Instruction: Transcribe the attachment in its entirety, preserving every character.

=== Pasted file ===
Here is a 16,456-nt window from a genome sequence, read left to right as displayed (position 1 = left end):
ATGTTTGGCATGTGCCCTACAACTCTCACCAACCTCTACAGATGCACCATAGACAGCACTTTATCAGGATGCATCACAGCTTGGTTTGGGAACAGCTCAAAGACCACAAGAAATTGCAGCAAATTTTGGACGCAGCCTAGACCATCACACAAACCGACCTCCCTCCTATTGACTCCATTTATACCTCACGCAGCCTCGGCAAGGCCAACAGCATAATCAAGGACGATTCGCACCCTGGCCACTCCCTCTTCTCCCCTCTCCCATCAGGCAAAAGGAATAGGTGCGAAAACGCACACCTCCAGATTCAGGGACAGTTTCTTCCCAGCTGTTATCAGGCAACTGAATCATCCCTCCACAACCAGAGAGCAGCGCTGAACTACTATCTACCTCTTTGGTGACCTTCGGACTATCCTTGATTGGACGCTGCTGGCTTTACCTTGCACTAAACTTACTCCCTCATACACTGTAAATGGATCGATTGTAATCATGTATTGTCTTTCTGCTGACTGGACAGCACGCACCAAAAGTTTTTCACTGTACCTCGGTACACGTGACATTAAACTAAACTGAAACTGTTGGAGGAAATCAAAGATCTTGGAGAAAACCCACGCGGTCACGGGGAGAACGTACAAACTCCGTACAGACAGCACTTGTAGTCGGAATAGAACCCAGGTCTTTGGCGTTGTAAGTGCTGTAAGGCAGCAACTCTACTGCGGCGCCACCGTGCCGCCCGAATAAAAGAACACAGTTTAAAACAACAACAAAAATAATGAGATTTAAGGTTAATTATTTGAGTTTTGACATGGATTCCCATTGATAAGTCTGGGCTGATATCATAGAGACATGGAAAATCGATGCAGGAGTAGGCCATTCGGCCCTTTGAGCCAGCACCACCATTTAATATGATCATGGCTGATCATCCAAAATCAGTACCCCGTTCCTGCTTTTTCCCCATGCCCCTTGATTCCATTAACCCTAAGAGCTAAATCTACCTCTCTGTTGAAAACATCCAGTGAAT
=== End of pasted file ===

Here is a 16,456-nt window from a genome sequence, read left to right as displayed (position 1 = left end):
ATGTTTGGCATGTGCCCTACAACTCTCACCAACCTCTACAGATGCACCATAGACAGCACTTTATCAGGATGCATCACAGCTTGGTTTGGGAACAGCTCAAAGACCACAAGAAATTGCAGCAAATTTTGGACGCAGCCTAGACCATCACACAAACCGACCTCCCTCCTATTGACTCCATTTATACCTCACGCAGCCTCGGCAAGGCCAACAGCATAATCAAGGACGATTCGCACCCTGGCCACTCCCTCTTCTCCCCTCTCCCATCAGGCAAAAGGAATAGGTGCGAAAACGCACACCTCCAGATTCAGGGACAGTTTCTTCCCAGCTGTTATCAGGCAACTGAATCATCCCTCCACAACCAGAGAGCAGCGCTGAACTACTATCTACCTCTTTGGTGACCTTCGGACTATCCTTGATTGGACGCTGCTGGCTTTACCTTGCACTAAACTTACTCCCTCATACACTGTAAATGGATCGATTGTAATCATGTATTGTCTTTCTGCTGACTGGACAGCACGCACCAAAAGTTTTTCACTGTACCTCGGTACACGTGACATTAAACTAAACTGAAACTGTTGGAGGAAATCAAAGATCTTGGAGAAAACCCACGCGGTCACGGGGAGAACGTACAAACTCCGTACAGACAGCACTTGTAGTCGGAATAGAACCCAGGTCTTTGGCGTTGTAAGTGCTGTAAGGCAGCAACTCTACTGCGGCGCCACCGTGCCGCCCGAATAAAAGAACACAGTTTAAAACAACAACAAAAATAATGAGATTTAAGGTTAATTATTTGAGTTTTGACATGGATTCCCATTGATAAGTCTGGGCTGATATCATAGAGACATGGAAAATCGATGCAGGAGTAGGCCATTCGGCCCTTTGAGCCAGCACCACCATTTAATATGATCATGGCTGATCATCCAAAATCAGTACCCCGTTCCTGCTTTTTCCCCATGCCCCTTGATTCCATTAACCCTAAGAGCTAAATCTACCTCTCTGTTGAAAACATCCAGTGAAT